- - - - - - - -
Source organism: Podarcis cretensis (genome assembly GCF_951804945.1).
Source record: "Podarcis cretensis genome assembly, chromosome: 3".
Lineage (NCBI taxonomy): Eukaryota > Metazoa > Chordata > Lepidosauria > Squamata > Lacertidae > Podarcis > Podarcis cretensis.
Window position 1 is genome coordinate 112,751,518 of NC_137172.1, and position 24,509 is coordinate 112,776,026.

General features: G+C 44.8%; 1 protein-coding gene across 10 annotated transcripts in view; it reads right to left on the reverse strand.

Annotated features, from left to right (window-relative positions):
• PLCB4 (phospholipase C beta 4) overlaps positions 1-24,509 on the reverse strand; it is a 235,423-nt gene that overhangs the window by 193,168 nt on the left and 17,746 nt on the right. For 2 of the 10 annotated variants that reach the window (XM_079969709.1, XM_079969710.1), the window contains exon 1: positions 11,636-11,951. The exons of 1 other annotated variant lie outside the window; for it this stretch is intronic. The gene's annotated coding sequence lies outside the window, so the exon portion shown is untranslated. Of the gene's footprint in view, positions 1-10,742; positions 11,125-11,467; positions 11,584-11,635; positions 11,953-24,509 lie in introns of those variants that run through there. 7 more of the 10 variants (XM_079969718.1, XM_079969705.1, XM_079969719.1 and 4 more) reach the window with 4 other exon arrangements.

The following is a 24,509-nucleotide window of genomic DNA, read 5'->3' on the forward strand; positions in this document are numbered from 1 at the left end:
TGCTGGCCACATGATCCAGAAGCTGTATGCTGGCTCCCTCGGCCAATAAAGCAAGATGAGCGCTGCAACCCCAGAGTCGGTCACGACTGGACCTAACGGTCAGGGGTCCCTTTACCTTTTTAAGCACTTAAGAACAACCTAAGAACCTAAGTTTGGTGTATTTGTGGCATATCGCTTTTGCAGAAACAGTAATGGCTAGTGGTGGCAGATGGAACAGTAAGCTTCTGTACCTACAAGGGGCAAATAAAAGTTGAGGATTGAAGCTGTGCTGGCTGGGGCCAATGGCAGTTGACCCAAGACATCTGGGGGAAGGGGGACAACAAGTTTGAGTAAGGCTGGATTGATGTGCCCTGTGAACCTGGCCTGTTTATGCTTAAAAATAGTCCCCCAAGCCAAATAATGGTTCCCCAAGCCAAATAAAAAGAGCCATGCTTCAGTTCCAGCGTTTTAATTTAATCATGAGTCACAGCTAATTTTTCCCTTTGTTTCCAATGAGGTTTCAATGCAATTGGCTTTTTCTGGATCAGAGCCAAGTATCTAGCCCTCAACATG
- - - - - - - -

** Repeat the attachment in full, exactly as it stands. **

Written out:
Source organism: Podarcis cretensis (genome assembly GCF_951804945.1).
Source record: "Podarcis cretensis genome assembly, chromosome: 3".
Lineage (NCBI taxonomy): Eukaryota > Metazoa > Chordata > Lepidosauria > Squamata > Lacertidae > Podarcis > Podarcis cretensis.
Window position 1 is genome coordinate 112,751,518 of NC_137172.1, and position 24,509 is coordinate 112,776,026.

General features: G+C 44.8%; 1 protein-coding gene across 10 annotated transcripts in view; it reads right to left on the reverse strand.

Annotated features, from left to right (window-relative positions):
• PLCB4 (phospholipase C beta 4) overlaps positions 1-24,509 on the reverse strand; it is a 235,423-nt gene that overhangs the window by 193,168 nt on the left and 17,746 nt on the right. For 2 of the 10 annotated variants that reach the window (XM_079969709.1, XM_079969710.1), the window contains exon 1: positions 11,636-11,951. The exons of 1 other annotated variant lie outside the window; for it this stretch is intronic. The gene's annotated coding sequence lies outside the window, so the exon portion shown is untranslated. Of the gene's footprint in view, positions 1-10,742; positions 11,125-11,467; positions 11,584-11,635; positions 11,953-24,509 lie in introns of those variants that run through there. 7 more of the 10 variants (XM_079969718.1, XM_079969705.1, XM_079969719.1 and 4 more) reach the window with 4 other exon arrangements.

The following is a 24,509-nucleotide window of genomic DNA, read 5'->3' on the forward strand; positions in this document are numbered from 1 at the left end:
TGCTGGCCACATGATCCAGAAGCTGTATGCTGGCTCCCTCGGCCAATAAAGCAAGATGAGCGCTGCAACCCCAGAGTCGGTCACGACTGGACCTAACGGTCAGGGGTCCCTTTACCTTTTTAAGCACTTAAGAACAACCTAAGAACCTAAGTTTGGTGTATTTGTGGCATATCGCTTTTGCAGAAACAGTAATGGCTAGTGGTGGCAGATGGAACAGTAAGCTTCTGTACCTACAAGGGGCAAATAAAAGTTGAGGATTGAAGCTGTGCTGGCTGGGGCCAATGGCAGTTGACCCAAGACATCTGGGGGAAGGGGGACAACAAGTTTGAGTAAGGCTGGATTGATGTGCCCTGTGAACCTGGCCTGTTTATGCTTAAAAATAGTCCCCCAAGCCAAATAATGGTTCCCCAAGCCAAATAAAAAGAGCCATGCTTCAGTTCCAGCGTTTTAATTTAATCATGAGTCACAGCTAATTTTTCCCTTTGTTTCCAATGAGGTTTCAATGCAATTGGCTTTTTCTGGATCAGAGCCAAGTATCTAGCCCTCAACATG